Why Wisconsin's Livestock Farms Are Growing In Size
In recent decades, farms have been getting bigger and more specialized. Those farms that raise animals — be they poultry, pigs, cows or other livestock — are growing too. But whether smaller farms are simply updated with modern technologies or are concentrated animal feeding operations with hundreds or thousands of animals, they enable farmers to reduce costs and increase output, thus helping them to grow their profits and maintain their business.
Zen Miller, agricultural dairy and livestock agent for University of Wisconsin-Extension Outagamie County, shared observations and statistics about modern livestock production systems in a July 30, 2015, presentation in Ashland. His talk was part of the Northern Lights tour put on by the Wednesday Nite @ the Lab lecture series and was recorded for Wisconsin Public Television's University Place. Ashland is a few miles from a proposed swine CAFO in Bayfield County that is the focus of ongoing disputes over its potential effects on the region and the scope of local regulatory authority.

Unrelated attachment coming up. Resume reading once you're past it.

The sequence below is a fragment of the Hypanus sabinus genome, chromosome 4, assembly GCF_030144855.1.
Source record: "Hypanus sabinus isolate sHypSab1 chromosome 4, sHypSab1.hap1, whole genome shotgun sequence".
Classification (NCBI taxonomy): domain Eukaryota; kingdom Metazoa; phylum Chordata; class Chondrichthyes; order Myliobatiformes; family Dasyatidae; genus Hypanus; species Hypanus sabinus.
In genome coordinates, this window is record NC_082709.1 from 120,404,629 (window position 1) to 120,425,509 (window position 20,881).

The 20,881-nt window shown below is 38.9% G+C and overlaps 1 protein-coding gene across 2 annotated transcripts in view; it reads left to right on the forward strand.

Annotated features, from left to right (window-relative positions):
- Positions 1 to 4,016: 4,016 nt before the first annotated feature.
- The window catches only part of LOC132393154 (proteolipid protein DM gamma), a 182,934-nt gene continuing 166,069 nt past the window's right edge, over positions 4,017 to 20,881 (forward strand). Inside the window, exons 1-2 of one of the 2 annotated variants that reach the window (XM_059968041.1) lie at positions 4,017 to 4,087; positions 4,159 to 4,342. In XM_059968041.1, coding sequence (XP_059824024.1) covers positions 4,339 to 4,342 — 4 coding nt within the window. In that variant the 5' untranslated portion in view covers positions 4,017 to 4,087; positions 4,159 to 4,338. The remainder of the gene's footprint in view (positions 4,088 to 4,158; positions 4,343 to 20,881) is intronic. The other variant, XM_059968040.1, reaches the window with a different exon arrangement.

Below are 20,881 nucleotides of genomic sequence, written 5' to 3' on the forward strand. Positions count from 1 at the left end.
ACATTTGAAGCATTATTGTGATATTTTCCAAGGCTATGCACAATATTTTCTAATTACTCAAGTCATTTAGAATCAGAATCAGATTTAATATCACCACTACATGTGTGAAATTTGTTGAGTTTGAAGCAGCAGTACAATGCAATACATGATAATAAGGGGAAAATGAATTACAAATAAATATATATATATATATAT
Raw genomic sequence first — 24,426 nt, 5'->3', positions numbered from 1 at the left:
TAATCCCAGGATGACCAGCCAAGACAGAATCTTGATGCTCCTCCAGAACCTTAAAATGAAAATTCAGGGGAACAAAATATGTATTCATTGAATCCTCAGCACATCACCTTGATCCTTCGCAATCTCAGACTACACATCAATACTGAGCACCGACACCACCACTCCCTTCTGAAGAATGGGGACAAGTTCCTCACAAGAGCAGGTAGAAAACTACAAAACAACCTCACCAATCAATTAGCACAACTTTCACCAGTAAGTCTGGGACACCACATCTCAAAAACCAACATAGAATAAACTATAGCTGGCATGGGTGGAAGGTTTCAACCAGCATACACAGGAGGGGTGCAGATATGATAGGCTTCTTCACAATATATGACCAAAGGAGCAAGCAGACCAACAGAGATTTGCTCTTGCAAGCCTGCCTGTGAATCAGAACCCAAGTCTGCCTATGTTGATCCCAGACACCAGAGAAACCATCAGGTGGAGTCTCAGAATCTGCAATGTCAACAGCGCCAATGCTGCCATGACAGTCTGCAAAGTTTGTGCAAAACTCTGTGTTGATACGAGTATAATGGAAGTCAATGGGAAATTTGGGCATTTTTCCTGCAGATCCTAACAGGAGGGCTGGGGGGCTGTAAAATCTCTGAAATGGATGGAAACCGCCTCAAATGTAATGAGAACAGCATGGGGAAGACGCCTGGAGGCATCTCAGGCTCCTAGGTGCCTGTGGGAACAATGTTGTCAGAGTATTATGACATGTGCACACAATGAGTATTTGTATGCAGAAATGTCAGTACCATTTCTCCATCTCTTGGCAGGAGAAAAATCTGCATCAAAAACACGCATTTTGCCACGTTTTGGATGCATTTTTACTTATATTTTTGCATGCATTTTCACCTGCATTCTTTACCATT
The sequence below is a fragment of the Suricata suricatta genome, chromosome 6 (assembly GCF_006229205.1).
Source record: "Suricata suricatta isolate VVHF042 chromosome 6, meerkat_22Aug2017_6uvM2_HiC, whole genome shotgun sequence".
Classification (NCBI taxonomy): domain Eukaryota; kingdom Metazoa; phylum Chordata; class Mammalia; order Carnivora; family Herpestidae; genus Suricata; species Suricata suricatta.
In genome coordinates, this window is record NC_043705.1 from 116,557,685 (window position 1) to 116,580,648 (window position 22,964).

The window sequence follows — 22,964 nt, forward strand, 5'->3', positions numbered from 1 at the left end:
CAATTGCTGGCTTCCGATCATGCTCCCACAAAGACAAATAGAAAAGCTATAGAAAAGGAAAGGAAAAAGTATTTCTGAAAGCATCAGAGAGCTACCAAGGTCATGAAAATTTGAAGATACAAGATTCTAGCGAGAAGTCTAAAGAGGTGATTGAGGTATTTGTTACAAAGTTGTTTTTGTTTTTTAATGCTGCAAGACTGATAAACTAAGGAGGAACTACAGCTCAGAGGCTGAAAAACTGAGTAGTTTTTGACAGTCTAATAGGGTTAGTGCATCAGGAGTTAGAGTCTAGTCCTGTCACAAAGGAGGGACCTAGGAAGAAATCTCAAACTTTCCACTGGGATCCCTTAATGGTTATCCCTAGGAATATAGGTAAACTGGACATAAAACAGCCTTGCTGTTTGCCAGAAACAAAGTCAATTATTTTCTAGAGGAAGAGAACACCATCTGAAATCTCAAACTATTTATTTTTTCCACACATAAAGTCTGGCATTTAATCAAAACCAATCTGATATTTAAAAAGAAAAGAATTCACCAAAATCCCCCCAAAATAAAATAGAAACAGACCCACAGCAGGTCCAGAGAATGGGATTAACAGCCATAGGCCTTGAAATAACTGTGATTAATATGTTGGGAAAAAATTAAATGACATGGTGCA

In his talk, Miller discussed how many dairy farms have updated their facilities and technology, growing larger and more efficient. This modernization involved converting from barns in which cows were placed in a stall and secured with a rope or metal frame (called a stanchion) to a "milking parlor" that facilitates an assembly line approach, increasing efficiency and reducing physical stress on farmers. Miller recounted data from a 2008 UW survey of 99 small to average size dairy farms across 30 Wisconsin counties. Modernized operations increased herd size from 82 to 203 animals on average, and annual milk production increased from 20,245 to 21,684 pounds per cow, he noted. The amount of acreage these farms owned and rented increased too, as did the amount of labor used. The number of milk cows per full-time worker on a farm increased from 35 to 50.
The use of a milking parlor means cows can be handled more efficiently. In this study, 74 percent of the farmers said their production increased. In addition, they spent less time feeding and handling cows, and handling their manure.